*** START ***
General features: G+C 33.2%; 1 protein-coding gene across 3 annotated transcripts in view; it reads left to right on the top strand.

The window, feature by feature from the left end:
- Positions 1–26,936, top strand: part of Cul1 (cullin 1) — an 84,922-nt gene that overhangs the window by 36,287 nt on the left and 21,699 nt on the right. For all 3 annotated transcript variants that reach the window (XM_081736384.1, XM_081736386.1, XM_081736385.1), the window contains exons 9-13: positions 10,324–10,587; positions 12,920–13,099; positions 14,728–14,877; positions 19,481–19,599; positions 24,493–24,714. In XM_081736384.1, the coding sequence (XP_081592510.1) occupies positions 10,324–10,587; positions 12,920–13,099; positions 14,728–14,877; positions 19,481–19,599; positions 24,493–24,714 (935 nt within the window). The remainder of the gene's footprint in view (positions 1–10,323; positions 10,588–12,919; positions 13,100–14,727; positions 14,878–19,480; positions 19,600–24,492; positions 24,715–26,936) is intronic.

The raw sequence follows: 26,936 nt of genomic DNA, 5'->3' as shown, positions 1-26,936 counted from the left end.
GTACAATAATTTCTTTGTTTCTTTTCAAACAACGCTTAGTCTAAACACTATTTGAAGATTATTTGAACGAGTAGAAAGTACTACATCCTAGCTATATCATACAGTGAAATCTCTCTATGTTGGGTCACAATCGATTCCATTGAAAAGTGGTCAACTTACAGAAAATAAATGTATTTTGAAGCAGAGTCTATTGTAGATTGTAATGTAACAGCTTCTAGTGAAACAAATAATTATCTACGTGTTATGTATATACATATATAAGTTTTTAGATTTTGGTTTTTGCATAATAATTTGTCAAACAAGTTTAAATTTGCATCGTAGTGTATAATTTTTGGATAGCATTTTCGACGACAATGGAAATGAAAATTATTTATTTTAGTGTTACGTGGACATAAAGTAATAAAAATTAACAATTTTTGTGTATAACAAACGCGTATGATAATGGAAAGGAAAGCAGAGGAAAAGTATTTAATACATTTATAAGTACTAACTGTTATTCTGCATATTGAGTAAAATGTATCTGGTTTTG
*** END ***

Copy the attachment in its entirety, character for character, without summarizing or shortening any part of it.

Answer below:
General features: G+C 33.2%; 1 protein-coding gene across 3 annotated transcripts in view; it reads left to right on the top strand.

The window, feature by feature from the left end:
- Positions 1–26,936, top strand: part of Cul1 (cullin 1) — an 84,922-nt gene that overhangs the window by 36,287 nt on the left and 21,699 nt on the right. For all 3 annotated transcript variants that reach the window (XM_081736384.1, XM_081736386.1, XM_081736385.1), the window contains exons 9-13: positions 10,324–10,587; positions 12,920–13,099; positions 14,728–14,877; positions 19,481–19,599; positions 24,493–24,714. In XM_081736384.1, the coding sequence (XP_081592510.1) occupies positions 10,324–10,587; positions 12,920–13,099; positions 14,728–14,877; positions 19,481–19,599; positions 24,493–24,714 (935 nt within the window). The remainder of the gene's footprint in view (positions 1–10,323; positions 10,588–12,919; positions 13,100–14,727; positions 14,878–19,480; positions 19,600–24,492; positions 24,715–26,936) is intronic.

The raw sequence follows: 26,936 nt of genomic DNA, 5'->3' as shown, positions 1-26,936 counted from the left end.
GTACAATAATTTCTTTGTTTCTTTTCAAACAACGCTTAGTCTAAACACTATTTGAAGATTATTTGAACGAGTAGAAAGTACTACATCCTAGCTATATCATACAGTGAAATCTCTCTATGTTGGGTCACAATCGATTCCATTGAAAAGTGGTCAACTTACAGAAAATAAATGTATTTTGAAGCAGAGTCTATTGTAGATTGTAATGTAACAGCTTCTAGTGAAACAAATAATTATCTACGTGTTATGTATATACATATATAAGTTTTTAGATTTTGGTTTTTGCATAATAATTTGTCAAACAAGTTTAAATTTGCATCGTAGTGTATAATTTTTGGATAGCATTTTCGACGACAATGGAAATGAAAATTATTTATTTTAGTGTTACGTGGACATAAAGTAATAAAAATTAACAATTTTTGTGTATAACAAACGCGTATGATAATGGAAAGGAAAGCAGAGGAAAAGTATTTAATACATTTATAAGTACTAACTGTTATTCTGCATATTGAGTAAAATGTATCTGGTTTTG